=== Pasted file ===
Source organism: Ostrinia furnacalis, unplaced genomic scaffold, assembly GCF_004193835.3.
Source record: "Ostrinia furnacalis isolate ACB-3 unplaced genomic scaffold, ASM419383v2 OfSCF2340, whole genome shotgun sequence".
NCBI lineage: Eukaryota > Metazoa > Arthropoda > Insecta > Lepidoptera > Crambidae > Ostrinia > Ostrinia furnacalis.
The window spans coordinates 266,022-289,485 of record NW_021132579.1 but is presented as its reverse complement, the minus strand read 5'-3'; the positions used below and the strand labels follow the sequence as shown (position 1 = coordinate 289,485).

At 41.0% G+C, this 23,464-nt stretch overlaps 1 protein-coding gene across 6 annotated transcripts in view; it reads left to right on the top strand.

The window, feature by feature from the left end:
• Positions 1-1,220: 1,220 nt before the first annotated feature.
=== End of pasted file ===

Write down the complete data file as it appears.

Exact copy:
Source organism: Ostrinia furnacalis, unplaced genomic scaffold, assembly GCF_004193835.3.
Source record: "Ostrinia furnacalis isolate ACB-3 unplaced genomic scaffold, ASM419383v2 OfSCF2340, whole genome shotgun sequence".
NCBI lineage: Eukaryota > Metazoa > Arthropoda > Insecta > Lepidoptera > Crambidae > Ostrinia > Ostrinia furnacalis.
The window spans coordinates 266,022-289,485 of record NW_021132579.1 but is presented as its reverse complement, the minus strand read 5'-3'; the positions used below and the strand labels follow the sequence as shown (position 1 = coordinate 289,485).

At 41.0% G+C, this 23,464-nt stretch overlaps 1 protein-coding gene across 6 annotated transcripts in view; it reads left to right on the top strand.

The window, feature by feature from the left end:
• Positions 1-1,220: 1,220 nt before the first annotated feature.